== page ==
It’s interesting that, despite her initial shock, Buffy remains open-minded about Angel and, despite Giles’s information about his dark past, doesn’t think he should be dusted without a proof that he is dangerous/evil: up to that point he has only been helpful, she hasn’t seen him do anything wrong, he helped her fight the Three and got wounded, and he spent the night sleeping on the floor of her room without trying anything (Buffy was at first impressed that he was a ‘gentleman’ and didn’t try anything sexual – but after learning what he is, suddenly it becomes all the more impressive that he didn’t try to kill her/drink from her). Willow remains a Bangel shipper (and will remain so for the next few years) and finds it all very romantic (and maybe she’s also happy to see Buffy with someone other than Xander), while Xander represents the view that Angel should be dusted because he’s a vampire - which is the ideological stance that Giles taught him, but Xander is far more passionate in this view than the relatively detached Giles. Xander’s black and white view of vampires must be influenced a lot by what happened with Jesse – he was told that he had to kill his friend, and that there was no hope for Jesse once he was turned, even though he still wanted to save him, before he ended accidentally staking him. But it’s probably also influenced by his jealousy and dislike of Angel that was obvious long before he learned Angel was a vampire, and it’s a big question (still hotly debated in fandom) how much one or the other out of these psychological motivations played a role in Xander’s behavior over the next couple of seasons. It’s only after Buffy comes to wrongly believe that Angel has tried to kill her mother that she decides to go after him and kill him, despite admitting that she has feelings for him and might have fallen in love/be falling in love with him. Buffy’s slaying is normally not driven by personal reasons – she sees it as her job – but the sure way to make it personal and make her more determined is to hurt or threaten someone she loves, which happens with Darla’s scheme. And in this case it’s also personal because she had feelings for and trusted Angel and he seemed to betray her trust; which is why tells Angel: “I've killed many vampires, but I’ve never hated one.” (Which is, BTW, the first time Buffy tells anyone in the show that she hates them. Another interesting fact is that the second time she will tell a vampire that she hates him, it will be to Spike, in “Becoming part II”).
I think this is the first time we see Buffy with a crossbow, and other medieval weapons she carries to her fight with Angel. Darla on the other hand is using guns, which vampires normally don’t do, even though it would work well against Slayers. But Darla is too determined to kill Buffy, while not risking Angel’s life, to be concerned with what vampires usually consider proper. Angel, on his part, might be having a death wish – he asks Buffy to not go soft on him. The fight scene is Western-style showdown between the two women, with Darla firing two guns at Buffy. Buffy fails to kill Darla, missing her heart, but Angel does not – which has a metaphorical meaning, since Darla is emotionally attached to Angel and obviously shocked when she realizes that he’s killed her, something she didn’t expect.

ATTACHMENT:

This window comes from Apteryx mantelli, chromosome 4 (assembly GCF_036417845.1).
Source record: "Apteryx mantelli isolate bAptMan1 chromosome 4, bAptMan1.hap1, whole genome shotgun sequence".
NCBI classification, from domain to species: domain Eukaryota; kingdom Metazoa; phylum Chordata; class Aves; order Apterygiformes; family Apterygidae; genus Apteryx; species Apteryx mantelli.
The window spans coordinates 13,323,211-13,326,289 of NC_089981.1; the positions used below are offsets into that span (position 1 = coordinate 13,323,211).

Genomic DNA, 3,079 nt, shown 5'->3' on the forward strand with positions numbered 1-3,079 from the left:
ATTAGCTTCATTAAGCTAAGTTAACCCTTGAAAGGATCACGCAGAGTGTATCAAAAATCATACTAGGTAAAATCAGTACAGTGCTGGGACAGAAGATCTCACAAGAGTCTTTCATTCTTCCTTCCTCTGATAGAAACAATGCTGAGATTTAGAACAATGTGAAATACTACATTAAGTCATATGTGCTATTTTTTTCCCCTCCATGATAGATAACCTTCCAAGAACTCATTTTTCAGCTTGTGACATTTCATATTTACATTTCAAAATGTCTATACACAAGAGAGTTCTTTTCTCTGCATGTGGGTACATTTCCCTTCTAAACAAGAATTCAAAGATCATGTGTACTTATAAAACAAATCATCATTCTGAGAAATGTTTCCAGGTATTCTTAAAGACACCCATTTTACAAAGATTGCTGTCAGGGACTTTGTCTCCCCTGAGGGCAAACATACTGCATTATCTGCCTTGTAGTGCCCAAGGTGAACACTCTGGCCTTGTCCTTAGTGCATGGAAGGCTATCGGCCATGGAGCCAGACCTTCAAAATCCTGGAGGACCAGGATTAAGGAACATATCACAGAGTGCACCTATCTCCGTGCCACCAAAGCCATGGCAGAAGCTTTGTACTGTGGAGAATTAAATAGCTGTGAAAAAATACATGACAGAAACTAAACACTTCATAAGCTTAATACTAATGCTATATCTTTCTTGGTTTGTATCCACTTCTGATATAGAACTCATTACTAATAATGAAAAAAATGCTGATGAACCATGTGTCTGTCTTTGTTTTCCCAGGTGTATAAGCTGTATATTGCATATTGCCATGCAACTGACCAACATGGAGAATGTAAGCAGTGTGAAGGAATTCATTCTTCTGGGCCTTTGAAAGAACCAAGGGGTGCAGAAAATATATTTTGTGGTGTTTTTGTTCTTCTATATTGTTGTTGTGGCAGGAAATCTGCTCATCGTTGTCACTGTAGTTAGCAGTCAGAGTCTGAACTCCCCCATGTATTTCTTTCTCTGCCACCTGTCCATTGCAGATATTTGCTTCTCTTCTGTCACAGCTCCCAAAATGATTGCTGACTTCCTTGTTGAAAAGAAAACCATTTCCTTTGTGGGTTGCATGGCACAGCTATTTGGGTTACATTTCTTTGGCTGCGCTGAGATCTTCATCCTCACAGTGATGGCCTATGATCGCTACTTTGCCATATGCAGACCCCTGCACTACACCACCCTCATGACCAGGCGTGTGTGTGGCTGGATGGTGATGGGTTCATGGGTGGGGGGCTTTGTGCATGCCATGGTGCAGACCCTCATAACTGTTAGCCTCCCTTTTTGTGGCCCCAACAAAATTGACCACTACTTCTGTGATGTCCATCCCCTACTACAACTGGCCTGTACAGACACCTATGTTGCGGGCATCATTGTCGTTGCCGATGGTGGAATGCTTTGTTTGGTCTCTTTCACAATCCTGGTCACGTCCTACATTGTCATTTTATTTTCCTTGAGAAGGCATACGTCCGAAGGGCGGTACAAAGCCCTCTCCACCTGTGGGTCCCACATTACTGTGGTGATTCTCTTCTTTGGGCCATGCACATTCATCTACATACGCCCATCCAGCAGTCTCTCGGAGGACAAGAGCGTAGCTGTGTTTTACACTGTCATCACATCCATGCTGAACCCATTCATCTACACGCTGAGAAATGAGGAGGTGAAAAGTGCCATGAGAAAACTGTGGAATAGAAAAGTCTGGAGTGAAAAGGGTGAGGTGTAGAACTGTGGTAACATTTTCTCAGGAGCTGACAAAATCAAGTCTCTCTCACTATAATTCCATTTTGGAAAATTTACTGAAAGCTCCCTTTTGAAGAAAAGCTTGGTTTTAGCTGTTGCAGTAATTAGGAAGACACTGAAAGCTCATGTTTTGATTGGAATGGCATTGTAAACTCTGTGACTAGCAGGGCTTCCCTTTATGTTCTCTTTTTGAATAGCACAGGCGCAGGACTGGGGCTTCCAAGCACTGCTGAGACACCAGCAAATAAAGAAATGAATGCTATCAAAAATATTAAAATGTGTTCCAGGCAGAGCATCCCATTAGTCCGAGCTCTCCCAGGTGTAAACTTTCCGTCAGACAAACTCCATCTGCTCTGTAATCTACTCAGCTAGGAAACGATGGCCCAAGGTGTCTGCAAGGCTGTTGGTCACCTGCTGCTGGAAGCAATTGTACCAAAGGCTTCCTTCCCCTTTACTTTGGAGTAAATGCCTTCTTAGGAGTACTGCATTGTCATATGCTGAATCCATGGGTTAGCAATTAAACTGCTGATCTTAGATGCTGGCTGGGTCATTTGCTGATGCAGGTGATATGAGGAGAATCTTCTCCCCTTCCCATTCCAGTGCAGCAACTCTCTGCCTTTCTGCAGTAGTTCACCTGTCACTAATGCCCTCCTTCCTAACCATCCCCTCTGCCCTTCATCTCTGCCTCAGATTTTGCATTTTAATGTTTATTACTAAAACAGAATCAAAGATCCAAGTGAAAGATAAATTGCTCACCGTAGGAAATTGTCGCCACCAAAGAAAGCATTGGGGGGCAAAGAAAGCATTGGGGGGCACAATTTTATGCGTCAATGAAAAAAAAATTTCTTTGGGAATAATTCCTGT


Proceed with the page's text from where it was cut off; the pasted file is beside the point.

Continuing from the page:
It is confirmed that a vampire can’t enter a building without an invite (a common belief in vampire lore) and the mythology about vampire's "soul" and "demon" is established. Buffy is still wearing the cross Angel gave her for protection against vampires, and in the last scene the cross burns into his flesh while they kiss. Apparently in Buffyverse crosses aren’t a source of incredible fear for vampires as in some other vampire fiction, they are more akin to what a hot iron would be to a human.
We learn about Angel’s age, his curse by the Gypsies, as well as his background (that he was born in Ireland and killed his family after he was sired) and his relationship with Darla. In Giles’ books it is assumed that he got his vampire name because he was handsome (“angelic face”) – but the real story, which we will only learn in season 1 of AtS, is far more chilling. The soul is clearly described as moral conscience, while the demon seems to be what drives vampires to bloodlust, violence and sadism. Giles repeats the Watcher’s Council’s stance that a vampire is not a person